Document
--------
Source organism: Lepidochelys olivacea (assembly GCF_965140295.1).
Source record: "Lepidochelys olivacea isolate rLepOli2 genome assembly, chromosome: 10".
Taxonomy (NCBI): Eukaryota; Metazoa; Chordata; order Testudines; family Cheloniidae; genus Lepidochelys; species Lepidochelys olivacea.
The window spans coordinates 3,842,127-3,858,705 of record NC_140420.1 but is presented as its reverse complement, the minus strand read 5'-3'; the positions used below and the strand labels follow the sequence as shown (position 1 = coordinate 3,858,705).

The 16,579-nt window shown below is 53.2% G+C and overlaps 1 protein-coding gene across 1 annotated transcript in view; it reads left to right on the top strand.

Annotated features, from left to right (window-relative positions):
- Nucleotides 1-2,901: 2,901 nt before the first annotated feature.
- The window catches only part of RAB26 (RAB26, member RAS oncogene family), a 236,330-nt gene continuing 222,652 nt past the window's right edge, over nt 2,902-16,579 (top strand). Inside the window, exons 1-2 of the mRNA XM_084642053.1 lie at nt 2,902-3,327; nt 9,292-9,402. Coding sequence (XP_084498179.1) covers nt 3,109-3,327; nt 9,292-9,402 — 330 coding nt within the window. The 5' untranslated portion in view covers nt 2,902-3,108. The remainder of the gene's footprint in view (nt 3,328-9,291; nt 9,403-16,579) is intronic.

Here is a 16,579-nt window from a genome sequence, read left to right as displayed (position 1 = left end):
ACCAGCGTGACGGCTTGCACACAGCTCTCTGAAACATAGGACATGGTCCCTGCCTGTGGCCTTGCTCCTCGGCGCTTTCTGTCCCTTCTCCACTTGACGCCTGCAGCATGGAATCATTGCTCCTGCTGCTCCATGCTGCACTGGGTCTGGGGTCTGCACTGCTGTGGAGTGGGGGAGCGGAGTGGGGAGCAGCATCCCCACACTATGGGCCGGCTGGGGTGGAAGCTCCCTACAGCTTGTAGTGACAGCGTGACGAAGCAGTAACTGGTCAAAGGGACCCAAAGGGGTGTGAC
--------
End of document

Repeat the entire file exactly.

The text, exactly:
Source organism: Lepidochelys olivacea (assembly GCF_965140295.1).
Source record: "Lepidochelys olivacea isolate rLepOli2 genome assembly, chromosome: 10".
Taxonomy (NCBI): Eukaryota; Metazoa; Chordata; order Testudines; family Cheloniidae; genus Lepidochelys; species Lepidochelys olivacea.
The window spans coordinates 3,842,127-3,858,705 of record NC_140420.1 but is presented as its reverse complement, the minus strand read 5'-3'; the positions used below and the strand labels follow the sequence as shown (position 1 = coordinate 3,858,705).

The 16,579-nt window shown below is 53.2% G+C and overlaps 1 protein-coding gene across 1 annotated transcript in view; it reads left to right on the top strand.

Annotated features, from left to right (window-relative positions):
- Nucleotides 1-2,901: 2,901 nt before the first annotated feature.
- The window catches only part of RAB26 (RAB26, member RAS oncogene family), a 236,330-nt gene continuing 222,652 nt past the window's right edge, over nt 2,902-16,579 (top strand). Inside the window, exons 1-2 of the mRNA XM_084642053.1 lie at nt 2,902-3,327; nt 9,292-9,402. Coding sequence (XP_084498179.1) covers nt 3,109-3,327; nt 9,292-9,402 — 330 coding nt within the window. The 5' untranslated portion in view covers nt 2,902-3,108. The remainder of the gene's footprint in view (nt 3,328-9,291; nt 9,403-16,579) is intronic.

Here is a 16,579-nt window from a genome sequence, read left to right as displayed (position 1 = left end):
ACCAGCGTGACGGCTTGCACACAGCTCTCTGAAACATAGGACATGGTCCCTGCCTGTGGCCTTGCTCCTCGGCGCTTTCTGTCCCTTCTCCACTTGACGCCTGCAGCATGGAATCATTGCTCCTGCTGCTCCATGCTGCACTGGGTCTGGGGTCTGCACTGCTGTGGAGTGGGGGAGCGGAGTGGGGAGCAGCATCCCCACACTATGGGCCGGCTGGGGTGGAAGCTCCCTACAGCTTGTAGTGACAGCGTGACGAAGCAGTAACTGGTCAAAGGGACCCAAAGGGGTGTGAC